Daily Topic for October 02, 2013
It was a true blessing that Jane Doolittle was honored as a teacher when she was only 25 years old. Despite her young age and the fact she was a woman in a Muslim country, Jane was able to perform her duties well as a principal. Notice how her example of “un-memorized, personal, and informal prayer” was a good testimony to her Muslim students and their families of what it means to have a relationship with God. Will we give young workers in today’s world the honor, and responsibility to do what Jane Doolittle did in the 1920s?
Pray that young, inexperienced missionaries in today’s world will rise to the challenges they face.
While recuperating from the surgery, Jane received an invitation to become the principal of Iran Bethel, the school where she had taught. It was a tremendous honor, since she was only 25. In preparation, she started work towards a Master’s degree in Educational Administration at Columbia University, and took a course in Bible.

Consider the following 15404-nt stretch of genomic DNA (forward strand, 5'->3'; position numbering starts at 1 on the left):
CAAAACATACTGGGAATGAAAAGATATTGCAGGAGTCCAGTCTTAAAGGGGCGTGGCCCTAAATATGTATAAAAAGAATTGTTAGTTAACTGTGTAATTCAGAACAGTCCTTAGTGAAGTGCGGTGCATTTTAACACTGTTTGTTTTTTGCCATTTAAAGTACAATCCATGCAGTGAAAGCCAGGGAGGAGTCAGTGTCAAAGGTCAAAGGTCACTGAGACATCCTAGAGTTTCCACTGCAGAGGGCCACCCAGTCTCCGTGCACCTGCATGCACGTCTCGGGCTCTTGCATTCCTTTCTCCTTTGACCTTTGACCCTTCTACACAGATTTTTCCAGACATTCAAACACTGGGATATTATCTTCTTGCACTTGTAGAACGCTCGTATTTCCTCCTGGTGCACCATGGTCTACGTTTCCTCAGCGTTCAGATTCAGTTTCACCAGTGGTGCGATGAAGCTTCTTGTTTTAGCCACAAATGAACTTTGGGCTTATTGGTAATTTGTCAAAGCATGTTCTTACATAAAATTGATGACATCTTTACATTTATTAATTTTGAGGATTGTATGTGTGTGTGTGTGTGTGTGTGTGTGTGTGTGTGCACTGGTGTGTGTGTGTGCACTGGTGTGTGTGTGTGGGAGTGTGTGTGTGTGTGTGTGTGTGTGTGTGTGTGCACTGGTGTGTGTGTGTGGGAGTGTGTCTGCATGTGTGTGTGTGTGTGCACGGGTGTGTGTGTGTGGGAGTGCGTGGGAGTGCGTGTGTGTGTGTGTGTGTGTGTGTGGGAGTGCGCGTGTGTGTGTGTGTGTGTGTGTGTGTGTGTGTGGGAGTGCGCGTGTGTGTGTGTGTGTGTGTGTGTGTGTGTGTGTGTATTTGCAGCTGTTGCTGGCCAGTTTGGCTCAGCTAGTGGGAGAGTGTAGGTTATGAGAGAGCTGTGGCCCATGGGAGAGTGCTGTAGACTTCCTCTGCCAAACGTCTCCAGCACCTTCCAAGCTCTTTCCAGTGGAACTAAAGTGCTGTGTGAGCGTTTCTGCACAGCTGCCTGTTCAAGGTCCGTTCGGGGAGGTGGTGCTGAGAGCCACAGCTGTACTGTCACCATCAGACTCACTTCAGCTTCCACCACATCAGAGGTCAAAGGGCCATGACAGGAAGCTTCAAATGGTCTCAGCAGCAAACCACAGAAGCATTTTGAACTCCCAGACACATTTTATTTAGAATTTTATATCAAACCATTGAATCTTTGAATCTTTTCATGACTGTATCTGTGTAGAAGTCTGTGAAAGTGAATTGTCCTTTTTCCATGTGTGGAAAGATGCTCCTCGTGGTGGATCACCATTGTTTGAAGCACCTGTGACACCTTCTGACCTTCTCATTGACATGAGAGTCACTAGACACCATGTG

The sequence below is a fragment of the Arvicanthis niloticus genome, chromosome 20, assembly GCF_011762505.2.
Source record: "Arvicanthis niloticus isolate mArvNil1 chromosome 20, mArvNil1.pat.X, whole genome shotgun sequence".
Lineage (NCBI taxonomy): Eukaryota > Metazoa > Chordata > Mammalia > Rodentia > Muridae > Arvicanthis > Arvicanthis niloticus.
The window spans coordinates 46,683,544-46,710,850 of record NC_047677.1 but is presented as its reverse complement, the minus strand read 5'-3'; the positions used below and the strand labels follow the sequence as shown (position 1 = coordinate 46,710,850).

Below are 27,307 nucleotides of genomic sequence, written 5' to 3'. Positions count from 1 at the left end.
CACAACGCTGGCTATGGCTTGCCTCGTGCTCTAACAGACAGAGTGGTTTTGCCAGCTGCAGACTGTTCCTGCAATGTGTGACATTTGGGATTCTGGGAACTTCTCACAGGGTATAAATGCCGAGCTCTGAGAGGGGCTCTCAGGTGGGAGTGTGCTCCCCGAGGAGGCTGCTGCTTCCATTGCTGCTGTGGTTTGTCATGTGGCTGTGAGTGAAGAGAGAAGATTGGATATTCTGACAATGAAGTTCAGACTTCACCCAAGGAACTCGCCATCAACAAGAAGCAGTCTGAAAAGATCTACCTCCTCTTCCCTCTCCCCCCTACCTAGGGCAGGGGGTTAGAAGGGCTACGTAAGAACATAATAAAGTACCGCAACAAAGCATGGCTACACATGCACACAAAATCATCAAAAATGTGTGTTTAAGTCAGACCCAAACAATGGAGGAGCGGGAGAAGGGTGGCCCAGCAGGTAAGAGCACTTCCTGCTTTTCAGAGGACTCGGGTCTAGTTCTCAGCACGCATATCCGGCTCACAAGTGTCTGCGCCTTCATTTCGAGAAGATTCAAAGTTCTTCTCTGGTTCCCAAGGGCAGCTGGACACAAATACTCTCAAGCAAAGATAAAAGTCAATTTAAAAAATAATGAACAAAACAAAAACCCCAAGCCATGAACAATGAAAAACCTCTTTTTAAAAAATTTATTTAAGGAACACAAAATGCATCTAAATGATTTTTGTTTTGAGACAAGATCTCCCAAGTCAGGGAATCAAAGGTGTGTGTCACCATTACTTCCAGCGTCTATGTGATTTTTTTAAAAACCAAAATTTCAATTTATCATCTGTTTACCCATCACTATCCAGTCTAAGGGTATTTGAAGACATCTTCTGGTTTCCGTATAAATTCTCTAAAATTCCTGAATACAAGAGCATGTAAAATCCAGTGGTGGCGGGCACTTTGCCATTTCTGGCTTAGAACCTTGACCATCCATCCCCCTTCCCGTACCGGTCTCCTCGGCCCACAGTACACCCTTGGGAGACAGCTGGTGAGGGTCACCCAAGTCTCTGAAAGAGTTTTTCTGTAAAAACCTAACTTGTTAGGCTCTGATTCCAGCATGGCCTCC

When she returned to Iran, Doolittle studied the Persian language and culture for a year before assuming her responsibilities as principal at Iran Bethel. At this time, less than one percent of the population was literate. There were practically no schools except for the few small private institutions.
Now, Miss Doolittle was ready. She had the education, a heart of love, and real compassion for the Iranians. Most of the students who came to Iran Bethel were Muslims. When they registered they were told that it was a Christian school and that they would study the Bible, attend daily chapel, and participate in Christian prayers. Even so, the parents signed their agreement. Muslim students were intrigued by the fact that Christian prayers seemed un-memorized, very personal, and rather informal.
While Miss Doolittle was on furlough in 1931, the Reza Shah came into power. He issued a decree to end the enrollment of Persian children in all primary schools run by foreigners. This meant that about three-fourths of the enrollment at mission schools would be eliminated. In 1935 the name of the school was changed from “Iran Bethel” to “Nurbakhsh,” meaning “light-giving.”Learn more at joshuaproject.net
Pray for a Holy Spirit-led “light-giving” direction for workers in Central Asia.